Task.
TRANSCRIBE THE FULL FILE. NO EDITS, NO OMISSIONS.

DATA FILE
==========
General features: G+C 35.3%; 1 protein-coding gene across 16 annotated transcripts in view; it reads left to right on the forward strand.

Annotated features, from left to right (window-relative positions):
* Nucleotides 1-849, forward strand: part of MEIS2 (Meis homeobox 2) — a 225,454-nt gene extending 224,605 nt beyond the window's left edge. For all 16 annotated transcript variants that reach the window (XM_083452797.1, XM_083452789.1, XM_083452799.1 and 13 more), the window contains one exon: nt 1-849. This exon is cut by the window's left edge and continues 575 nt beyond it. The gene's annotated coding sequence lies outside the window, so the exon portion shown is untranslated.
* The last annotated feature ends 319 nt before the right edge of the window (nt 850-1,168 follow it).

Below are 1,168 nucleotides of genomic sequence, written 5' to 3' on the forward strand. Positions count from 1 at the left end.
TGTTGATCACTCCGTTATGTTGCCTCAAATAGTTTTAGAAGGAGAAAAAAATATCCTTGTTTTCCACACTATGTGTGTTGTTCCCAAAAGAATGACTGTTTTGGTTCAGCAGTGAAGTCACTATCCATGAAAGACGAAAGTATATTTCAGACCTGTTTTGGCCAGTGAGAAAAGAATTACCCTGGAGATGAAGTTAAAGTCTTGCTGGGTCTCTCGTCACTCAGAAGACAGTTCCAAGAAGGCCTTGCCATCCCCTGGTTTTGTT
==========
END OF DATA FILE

General features: G+C 35.3%; 1 protein-coding gene across 16 annotated transcripts in view; it reads left to right on the forward strand.

Annotated features, from left to right (window-relative positions):
* Nucleotides 1-849, forward strand: part of MEIS2 (Meis homeobox 2) — a 225,454-nt gene extending 224,605 nt beyond the window's left edge. For all 16 annotated transcript variants that reach the window (XM_083452797.1, XM_083452789.1, XM_083452799.1 and 13 more), the window contains one exon: nt 1-849. This exon is cut by the window's left edge and continues 575 nt beyond it. The gene's annotated coding sequence lies outside the window, so the exon portion shown is untranslated.
* The last annotated feature ends 319 nt before the right edge of the window (nt 850-1,168 follow it).

Below are 1,168 nucleotides of genomic sequence, written 5' to 3' on the forward strand. Positions count from 1 at the left end.
TGTTGATCACTCCGTTATGTTGCCTCAAATAGTTTTAGAAGGAGAAAAAAATATCCTTGTTTTCCACACTATGTGTGTTGTTCCCAAAAGAATGACTGTTTTGGTTCAGCAGTGAAGTCACTATCCATGAAAGACGAAAGTATATTTCAGACCTGTTTTGGCCAGTGAGAAAAGAATTACCCTGGAGATGAAGTTAAAGTCTTGCTGGGTCTCTCGTCACTCAGAAGACAGTTCCAAGAAGGCCTTGCCATCCCCTGGTTTTGTT